On Saturday, October 27th, one of the greatest acts of anti–Semitism in American history occurred in Pittsburgh at the Tree of Life Synagogue, where eleven Jews were killed while they were observing Shabbat. The three co–presidents of Penn Hillel, Jeremy Wilson (C ’19), Jennifer Reiss (C ’19), and Samantha Brooks (W ’19) share their perspectives on the tragedy and how they plan to unite the Jewish community and the Penn community at large in the wake of this act of hate.
Samantha was at home in her apartment at Penn when the tragedy struck. She reflected that there were many levels of emotion she felt when she saw the shooting on the news.
“It’s just kind of one of those things where you feel awful in general because it’s a mass shooting, but it also has a whole other dimension of feeling like it attacked people who shared some part of your identity with you. So for me it was personally a lot,” Samantha says.
Samantha adds that the day after the tragedy, she had to go to the Hebrew School she teaches at and lead a discussion about it with fourth grade students.
“I had to help them cope with it before I had even coped with it myself,” Samantha says. “Different students were worried about security measures and how those might change and if they’re safe as Jews going out into the world. I had to reassure them that Judaism will continue to exist and continue to thrive even when awful anti–Semitic things happen.”
Jeremy recalls that he was observing Shabbat himself during the shooting. When he found out, he opened up his computer and was immediately touched by the overwhelming support from the school. He said he personally received an email from Amy Gutmann, Chaz Howard from the Office of the Chaplain, Student Intervention Services, Penn Police, the Muslim Student Association, and “a dozen other groups.”
Jennifer spoke at the vigil on campus and was overwhelmed by the support of the Penn community at large from both students and staff, Jews and non–Jews.
“I think being at the vigil was obviously such a sad time, but being there together with so many people from different backgrounds, faiths, and just so many different staff at Penn—it’s really important to know that we have that support group and we’re not alone,” Jennifer says.
Jennifer notes that Penn professor and Squirrel Hill native Howard Fineman spoke at the vigil. She was also very inspired by an article he wrote about the shooting that was recently published in . Jennifer recalls that Fineman believes that while it is unfortunate that America still contains such acts of hate, these tragedies are the foundation for Jews to make the world a place of equal opportunity and free of discrimination.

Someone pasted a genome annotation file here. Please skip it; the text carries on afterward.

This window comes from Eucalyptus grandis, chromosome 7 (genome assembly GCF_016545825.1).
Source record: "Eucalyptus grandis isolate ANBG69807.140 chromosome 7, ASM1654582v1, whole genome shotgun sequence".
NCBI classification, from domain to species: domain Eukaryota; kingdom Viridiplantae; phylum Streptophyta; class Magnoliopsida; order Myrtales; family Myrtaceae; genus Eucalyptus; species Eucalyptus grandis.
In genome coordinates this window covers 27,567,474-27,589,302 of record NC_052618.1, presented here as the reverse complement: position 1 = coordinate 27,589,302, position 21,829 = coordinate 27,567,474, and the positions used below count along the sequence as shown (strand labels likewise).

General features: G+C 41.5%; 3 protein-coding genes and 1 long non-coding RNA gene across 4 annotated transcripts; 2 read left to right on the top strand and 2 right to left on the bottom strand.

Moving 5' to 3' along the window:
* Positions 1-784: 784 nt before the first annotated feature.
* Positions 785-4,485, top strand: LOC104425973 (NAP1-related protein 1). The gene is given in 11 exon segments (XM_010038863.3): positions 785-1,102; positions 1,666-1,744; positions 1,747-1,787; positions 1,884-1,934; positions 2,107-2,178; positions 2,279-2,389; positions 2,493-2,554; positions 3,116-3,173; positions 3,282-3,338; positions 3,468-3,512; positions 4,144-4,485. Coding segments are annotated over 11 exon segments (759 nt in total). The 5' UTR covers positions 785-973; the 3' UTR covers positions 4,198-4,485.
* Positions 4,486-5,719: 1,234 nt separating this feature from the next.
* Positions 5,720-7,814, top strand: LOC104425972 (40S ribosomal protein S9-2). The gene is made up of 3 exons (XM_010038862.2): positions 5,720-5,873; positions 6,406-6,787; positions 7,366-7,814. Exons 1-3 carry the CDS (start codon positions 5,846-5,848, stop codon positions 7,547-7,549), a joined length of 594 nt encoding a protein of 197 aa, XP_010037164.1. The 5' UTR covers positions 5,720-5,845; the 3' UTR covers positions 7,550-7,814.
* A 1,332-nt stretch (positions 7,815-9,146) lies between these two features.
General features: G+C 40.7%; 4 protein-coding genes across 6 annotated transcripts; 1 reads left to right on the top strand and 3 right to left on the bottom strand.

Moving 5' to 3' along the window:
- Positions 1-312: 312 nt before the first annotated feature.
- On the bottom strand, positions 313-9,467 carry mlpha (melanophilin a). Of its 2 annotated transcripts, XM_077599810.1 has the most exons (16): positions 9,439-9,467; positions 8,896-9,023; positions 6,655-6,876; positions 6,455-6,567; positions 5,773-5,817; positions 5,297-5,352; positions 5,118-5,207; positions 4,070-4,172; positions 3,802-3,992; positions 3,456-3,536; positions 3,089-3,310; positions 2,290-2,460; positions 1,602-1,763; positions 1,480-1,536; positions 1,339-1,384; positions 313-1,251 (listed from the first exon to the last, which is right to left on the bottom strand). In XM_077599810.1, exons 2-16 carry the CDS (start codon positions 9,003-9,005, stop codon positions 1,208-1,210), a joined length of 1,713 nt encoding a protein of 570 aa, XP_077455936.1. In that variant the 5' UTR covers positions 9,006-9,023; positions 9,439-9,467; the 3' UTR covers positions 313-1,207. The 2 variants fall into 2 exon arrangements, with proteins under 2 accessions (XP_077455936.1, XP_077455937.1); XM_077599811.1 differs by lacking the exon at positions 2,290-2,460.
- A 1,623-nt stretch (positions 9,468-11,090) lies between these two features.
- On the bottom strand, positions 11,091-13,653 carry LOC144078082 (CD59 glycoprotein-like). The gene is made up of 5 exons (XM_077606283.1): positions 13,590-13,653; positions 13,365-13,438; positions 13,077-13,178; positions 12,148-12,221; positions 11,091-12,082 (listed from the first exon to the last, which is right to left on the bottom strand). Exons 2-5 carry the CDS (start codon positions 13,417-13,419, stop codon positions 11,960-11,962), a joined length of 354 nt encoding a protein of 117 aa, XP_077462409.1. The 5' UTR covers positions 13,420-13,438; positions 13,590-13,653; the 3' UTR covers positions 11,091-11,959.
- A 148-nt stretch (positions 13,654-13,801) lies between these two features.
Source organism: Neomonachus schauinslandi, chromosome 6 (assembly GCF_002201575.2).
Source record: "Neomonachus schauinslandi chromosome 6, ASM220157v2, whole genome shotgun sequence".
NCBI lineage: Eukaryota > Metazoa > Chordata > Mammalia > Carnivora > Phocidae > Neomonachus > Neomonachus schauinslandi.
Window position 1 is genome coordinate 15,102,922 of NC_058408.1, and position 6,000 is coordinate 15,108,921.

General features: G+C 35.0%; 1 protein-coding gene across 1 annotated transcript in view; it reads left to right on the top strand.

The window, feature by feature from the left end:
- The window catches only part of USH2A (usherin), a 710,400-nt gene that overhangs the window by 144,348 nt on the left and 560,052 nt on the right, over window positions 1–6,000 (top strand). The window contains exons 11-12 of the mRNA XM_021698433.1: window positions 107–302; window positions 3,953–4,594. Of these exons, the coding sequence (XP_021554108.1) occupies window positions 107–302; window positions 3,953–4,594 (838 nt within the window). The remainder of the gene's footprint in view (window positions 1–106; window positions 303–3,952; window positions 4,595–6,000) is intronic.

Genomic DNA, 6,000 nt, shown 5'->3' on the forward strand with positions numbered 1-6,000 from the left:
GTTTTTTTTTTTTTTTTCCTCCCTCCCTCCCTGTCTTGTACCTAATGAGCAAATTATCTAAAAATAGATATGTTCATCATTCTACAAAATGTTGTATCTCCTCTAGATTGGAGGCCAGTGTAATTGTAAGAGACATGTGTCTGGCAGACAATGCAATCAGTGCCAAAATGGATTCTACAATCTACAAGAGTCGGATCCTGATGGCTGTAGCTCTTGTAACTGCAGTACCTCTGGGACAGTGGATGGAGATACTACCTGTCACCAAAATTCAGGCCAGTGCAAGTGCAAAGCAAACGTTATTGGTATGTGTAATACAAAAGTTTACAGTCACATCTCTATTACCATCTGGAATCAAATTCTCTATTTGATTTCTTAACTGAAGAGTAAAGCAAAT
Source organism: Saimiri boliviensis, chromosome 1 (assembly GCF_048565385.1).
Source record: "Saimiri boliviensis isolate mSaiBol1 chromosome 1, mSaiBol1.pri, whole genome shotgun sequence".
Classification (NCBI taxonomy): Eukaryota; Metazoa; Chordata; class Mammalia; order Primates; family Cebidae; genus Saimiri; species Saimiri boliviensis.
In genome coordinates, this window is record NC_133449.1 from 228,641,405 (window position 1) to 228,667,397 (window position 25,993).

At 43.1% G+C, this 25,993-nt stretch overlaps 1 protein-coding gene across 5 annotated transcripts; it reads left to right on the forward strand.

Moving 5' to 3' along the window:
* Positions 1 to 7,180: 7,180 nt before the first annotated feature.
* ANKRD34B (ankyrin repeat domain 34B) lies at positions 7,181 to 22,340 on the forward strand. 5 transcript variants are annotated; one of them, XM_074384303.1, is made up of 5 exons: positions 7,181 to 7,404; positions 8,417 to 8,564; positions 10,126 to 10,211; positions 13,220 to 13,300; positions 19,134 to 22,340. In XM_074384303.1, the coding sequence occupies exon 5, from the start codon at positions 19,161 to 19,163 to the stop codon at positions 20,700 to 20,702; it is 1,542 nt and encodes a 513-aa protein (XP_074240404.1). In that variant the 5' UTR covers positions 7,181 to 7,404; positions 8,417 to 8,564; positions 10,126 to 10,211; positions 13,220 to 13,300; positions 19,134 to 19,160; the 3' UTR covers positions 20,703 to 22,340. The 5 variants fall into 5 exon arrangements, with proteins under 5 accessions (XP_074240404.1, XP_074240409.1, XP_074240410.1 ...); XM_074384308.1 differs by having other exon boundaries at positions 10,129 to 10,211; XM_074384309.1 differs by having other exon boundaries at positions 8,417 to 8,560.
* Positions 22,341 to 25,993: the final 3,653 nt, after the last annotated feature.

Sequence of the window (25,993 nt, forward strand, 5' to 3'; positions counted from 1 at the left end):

This idea of unity despite difference is something all three students have felt through their involvement at Hillel and want a larger portion of the student body, both Jewish and non–Jewish, to connect with. They highlight that they each have different backgrounds within Judaism. Jeremy identifies as Modern Orthodox, for example, and keeps Kosher and observes Shabbat weekly. Jennifer and Samantha, on the other hand, are both Reform. They were excited to come to Penn and meet students such as themselves, who each have different relationships to Judaism. They also believe these differences are what make them so strong as the leaders of Penn Hillel.
“We’re kind of on different spectrums, and I actually think that works well for us,” Jennifer says.
Since the shooting, Jeremy explains that Penn Hillel has hosted many conversations, both large and small across Hillel and multiple student groups. He led many of these discussions, and the main thing he noticed was the variety of responses, ranging from the ways in which some students were grieving or not grieving about it and whether or not this tragedy should be used as a platform for various political matters such as gun control.
“Some people thought that changing their profile picture was a really effective response, other people thought that wasn’t doing anything,” Jeremy says. “Some people’s reactions were ‘Oh, some people are using this tragedy for their own personal agendas.’ Other people thought the event totally called for that and we should use this as an opportunity to call attention to real issues.”
Jen points out that another controversial point that was brought up during these conversations was the national #showupforshabbat campaign. While some students were in support of this effort, “Some people were saying we don’t need to start a hashtag campaign for those 11 lives that were lost,” Jennifer says.
“I think that was a core challenge that we felt was, ‘We need to be there for all students,’ but there are so many responses to it,” Jeremy adds.
When asked about what they hope to accomplish during their remaining time as co–presidents, Jeremy, Jennifer, and Samantha all shared the same vision: they want to make Hillel a place where all Jewish students of all denominations and the Penn community as a whole feel welcome and at home.
“I think the most important thing is making it an accessible space to everyone whether you identify as reconstructionist or you identify as orthodox, you should feel like there’s a place for you,” Samantha says. “You should also feel there’s a place for you if you’re not Jewish. We’re all about having open dialogue with all kinds of people and about promoting diversity, so I think my dream is to see Hillel actually be a space where all people feel welcome.”